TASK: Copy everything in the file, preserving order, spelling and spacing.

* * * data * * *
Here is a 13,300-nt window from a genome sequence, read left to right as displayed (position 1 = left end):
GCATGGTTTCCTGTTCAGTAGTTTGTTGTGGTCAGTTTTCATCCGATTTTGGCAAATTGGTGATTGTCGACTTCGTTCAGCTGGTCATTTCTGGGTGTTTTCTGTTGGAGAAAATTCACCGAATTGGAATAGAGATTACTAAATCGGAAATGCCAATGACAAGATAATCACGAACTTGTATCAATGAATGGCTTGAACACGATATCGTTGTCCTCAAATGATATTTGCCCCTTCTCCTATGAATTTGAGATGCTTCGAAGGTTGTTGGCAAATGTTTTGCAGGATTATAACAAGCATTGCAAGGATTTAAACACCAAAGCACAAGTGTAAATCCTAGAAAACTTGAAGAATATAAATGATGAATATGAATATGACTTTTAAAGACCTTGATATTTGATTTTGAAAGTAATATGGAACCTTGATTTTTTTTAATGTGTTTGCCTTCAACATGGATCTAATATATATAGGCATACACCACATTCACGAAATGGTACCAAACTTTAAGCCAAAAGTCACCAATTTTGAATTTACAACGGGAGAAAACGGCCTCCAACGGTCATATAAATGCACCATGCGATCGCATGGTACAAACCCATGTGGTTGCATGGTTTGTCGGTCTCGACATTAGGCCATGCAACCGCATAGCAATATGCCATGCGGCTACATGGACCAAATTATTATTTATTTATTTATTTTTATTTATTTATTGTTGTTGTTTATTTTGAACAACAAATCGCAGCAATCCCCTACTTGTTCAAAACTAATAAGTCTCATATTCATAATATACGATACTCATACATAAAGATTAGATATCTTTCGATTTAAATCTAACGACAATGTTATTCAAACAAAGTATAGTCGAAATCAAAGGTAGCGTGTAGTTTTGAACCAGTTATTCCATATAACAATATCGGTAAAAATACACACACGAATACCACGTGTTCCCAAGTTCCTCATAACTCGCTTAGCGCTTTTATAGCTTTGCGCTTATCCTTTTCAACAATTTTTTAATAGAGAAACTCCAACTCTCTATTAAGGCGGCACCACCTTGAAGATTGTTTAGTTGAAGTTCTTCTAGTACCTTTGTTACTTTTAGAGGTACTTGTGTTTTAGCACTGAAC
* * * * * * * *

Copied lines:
Here is a 13,300-nt window from a genome sequence, read left to right as displayed (position 1 = left end):
GCATGGTTTCCTGTTCAGTAGTTTGTTGTGGTCAGTTTTCATCCGATTTTGGCAAATTGGTGATTGTCGACTTCGTTCAGCTGGTCATTTCTGGGTGTTTTCTGTTGGAGAAAATTCACCGAATTGGAATAGAGATTACTAAATCGGAAATGCCAATGACAAGATAATCACGAACTTGTATCAATGAATGGCTTGAACACGATATCGTTGTCCTCAAATGATATTTGCCCCTTCTCCTATGAATTTGAGATGCTTCGAAGGTTGTTGGCAAATGTTTTGCAGGATTATAACAAGCATTGCAAGGATTTAAACACCAAAGCACAAGTGTAAATCCTAGAAAACTTGAAGAATATAAATGATGAATATGAATATGACTTTTAAAGACCTTGATATTTGATTTTGAAAGTAATATGGAACCTTGATTTTTTTTAATGTGTTTGCCTTCAACATGGATCTAATATATATAGGCATACACCACATTCACGAAATGGTACCAAACTTTAAGCCAAAAGTCACCAATTTTGAATTTACAACGGGAGAAAACGGCCTCCAACGGTCATATAAATGCACCATGCGATCGCATGGTACAAACCCATGTGGTTGCATGGTTTGTCGGTCTCGACATTAGGCCATGCAACCGCATAGCAATATGCCATGCGGCTACATGGACCAAATTATTATTTATTTATTTATTTTTATTTATTTATTGTTGTTGTTTATTTTGAACAACAAATCGCAGCAATCCCCTACTTGTTCAAAACTAATAAGTCTCATATTCATAATATACGATACTCATACATAAAGATTAGATATCTTTCGATTTAAATCTAACGACAATGTTATTCAAACAAAGTATAGTCGAAATCAAAGGTAGCGTGTAGTTTTGAACCAGTTATTCCATATAACAATATCGGTAAAAATACACACACGAATACCACGTGTTCCCAAGTTCCTCATAACTCGCTTAGCGCTTTTATAGCTTTGCGCTTATCCTTTTCAACAATTTTTTAATAGAGAAACTCCAACTCTCTATTAAGGCGGCACCACCTTGAAGATTGTTTAGTTGAAGTTCTTCTAGTACCTTTGTTACTTTTAGAGGTACTTGTGTTTTAGCACTGAAC